“Lost”: the Plot
When this television series started in 2004, everyone speculated that the survivors of Oceanic flight 815 had actually died and their time on the Island was the afterlife.
It took six seasons to tell the full tale, but some of the plot twists seemed to remain complete mysteries. A lot of viewers also stopped watching when things became too convoluted with time travel episodes (‘flash-backs’ and ‘flash-forwards’). It almost seemed that JJ Abrams and his Bad Robot team had lost the plot.
Then came the final season, the one regarded as the ‘flash-sideways’. The same characters were there but now in an alternate version of reality. Only one of them, Desmond, was aware of what had happened to them, and he spent all his time trying to wake the others up. By the end, he’d mostly succeeded.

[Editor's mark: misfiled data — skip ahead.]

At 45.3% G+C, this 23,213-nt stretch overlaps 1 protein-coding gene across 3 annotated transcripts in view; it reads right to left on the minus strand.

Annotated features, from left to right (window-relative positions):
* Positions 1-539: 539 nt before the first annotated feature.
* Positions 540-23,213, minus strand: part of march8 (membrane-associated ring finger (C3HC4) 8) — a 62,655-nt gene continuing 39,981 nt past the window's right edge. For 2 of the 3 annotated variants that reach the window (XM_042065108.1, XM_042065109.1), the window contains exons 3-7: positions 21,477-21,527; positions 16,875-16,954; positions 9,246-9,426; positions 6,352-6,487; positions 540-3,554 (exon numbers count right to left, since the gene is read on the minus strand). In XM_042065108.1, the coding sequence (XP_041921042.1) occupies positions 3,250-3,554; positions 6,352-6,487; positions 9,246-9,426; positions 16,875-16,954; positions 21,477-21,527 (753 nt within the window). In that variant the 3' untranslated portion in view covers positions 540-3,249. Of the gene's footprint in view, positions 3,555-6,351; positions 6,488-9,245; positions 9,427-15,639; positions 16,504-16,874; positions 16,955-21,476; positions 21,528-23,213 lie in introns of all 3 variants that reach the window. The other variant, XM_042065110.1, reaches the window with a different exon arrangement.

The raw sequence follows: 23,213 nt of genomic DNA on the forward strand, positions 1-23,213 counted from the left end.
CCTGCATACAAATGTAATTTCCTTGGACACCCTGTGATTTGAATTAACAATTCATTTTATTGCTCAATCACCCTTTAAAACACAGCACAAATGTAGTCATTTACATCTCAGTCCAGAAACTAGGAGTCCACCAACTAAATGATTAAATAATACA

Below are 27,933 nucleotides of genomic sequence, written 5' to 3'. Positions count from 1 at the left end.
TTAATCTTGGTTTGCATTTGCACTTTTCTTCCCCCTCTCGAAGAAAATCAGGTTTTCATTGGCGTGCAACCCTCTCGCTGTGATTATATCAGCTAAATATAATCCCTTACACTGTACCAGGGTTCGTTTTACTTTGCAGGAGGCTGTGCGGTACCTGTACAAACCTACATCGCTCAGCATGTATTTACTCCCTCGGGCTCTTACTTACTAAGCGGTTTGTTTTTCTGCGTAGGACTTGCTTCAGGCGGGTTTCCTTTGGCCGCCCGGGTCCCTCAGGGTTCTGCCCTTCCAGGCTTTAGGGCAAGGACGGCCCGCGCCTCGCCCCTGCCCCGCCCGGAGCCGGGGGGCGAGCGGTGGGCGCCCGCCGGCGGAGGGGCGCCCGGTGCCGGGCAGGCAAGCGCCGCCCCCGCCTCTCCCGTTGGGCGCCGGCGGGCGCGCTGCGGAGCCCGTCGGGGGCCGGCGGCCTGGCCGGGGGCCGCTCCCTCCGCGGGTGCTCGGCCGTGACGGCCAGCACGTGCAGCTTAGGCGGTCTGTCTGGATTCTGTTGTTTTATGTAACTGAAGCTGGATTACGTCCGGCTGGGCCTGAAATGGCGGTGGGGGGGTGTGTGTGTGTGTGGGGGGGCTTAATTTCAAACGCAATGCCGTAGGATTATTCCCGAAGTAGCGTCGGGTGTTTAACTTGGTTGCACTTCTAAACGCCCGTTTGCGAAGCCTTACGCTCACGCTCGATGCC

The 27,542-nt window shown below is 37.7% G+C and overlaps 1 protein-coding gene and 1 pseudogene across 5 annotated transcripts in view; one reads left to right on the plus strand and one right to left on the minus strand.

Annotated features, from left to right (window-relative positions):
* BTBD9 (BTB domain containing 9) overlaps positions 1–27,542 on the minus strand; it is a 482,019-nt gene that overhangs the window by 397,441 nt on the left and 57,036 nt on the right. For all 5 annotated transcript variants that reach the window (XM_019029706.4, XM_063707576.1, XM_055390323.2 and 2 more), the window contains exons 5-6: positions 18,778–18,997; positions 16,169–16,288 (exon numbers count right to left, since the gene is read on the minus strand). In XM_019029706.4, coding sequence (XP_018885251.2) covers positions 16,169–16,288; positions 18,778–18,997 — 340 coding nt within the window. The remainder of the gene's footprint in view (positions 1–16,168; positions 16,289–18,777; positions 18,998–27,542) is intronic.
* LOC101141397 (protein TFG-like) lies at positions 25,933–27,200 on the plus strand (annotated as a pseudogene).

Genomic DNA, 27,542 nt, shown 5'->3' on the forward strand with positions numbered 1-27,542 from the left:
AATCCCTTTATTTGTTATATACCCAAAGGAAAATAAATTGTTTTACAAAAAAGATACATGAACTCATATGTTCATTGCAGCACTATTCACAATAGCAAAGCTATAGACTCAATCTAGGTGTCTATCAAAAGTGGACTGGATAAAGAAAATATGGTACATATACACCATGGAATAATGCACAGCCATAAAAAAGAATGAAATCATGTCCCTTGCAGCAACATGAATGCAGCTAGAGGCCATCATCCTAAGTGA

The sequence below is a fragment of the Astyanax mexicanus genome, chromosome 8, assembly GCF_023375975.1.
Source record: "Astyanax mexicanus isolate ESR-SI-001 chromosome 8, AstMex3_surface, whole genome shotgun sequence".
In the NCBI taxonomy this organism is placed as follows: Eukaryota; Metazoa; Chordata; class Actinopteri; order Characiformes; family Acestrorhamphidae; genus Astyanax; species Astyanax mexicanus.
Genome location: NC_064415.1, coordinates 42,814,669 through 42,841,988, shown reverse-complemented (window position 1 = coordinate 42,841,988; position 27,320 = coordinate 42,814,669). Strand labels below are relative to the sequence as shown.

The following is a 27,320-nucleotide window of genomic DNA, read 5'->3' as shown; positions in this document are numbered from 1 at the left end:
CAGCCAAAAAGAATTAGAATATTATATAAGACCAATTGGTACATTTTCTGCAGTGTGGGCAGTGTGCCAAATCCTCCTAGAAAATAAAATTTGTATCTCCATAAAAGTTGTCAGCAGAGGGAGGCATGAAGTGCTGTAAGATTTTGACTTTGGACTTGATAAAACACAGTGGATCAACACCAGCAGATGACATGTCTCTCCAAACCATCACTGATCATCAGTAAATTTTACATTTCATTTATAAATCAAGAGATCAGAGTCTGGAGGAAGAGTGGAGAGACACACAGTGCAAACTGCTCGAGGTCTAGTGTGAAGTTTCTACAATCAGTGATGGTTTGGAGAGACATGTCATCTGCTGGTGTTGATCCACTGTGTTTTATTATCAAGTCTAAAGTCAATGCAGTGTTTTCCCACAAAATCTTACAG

In the Roman Catholic version of the afterlife, there is a holding area where the souls of the dead gather before they go to their final destinations. It is here they shake off the effects of the lives they have just left, and where they have time to ponder the roles they had previously lived.
In today’s world, this is better understood as Reincarnation. Without any conscious memory of whatever lives one has lived, the individual goes through the same process (again and again) to see if anything had been learned of those experiences. First knowledge and then wisdom.
No matter what has happened in the past, there is always something in the future: as in, “whatever happens.”
The fairy tales of our childhood spoke of ‘happily ever after’. This modern (and adult) fairy tale shows us that nothing really ends. And if, like Ben Linus, you don’t choose to enter the Church to continue on to the next phase, that’s okay, too. The choice is always our own to make.
At least, at some level, we will not stay “Lost” forever.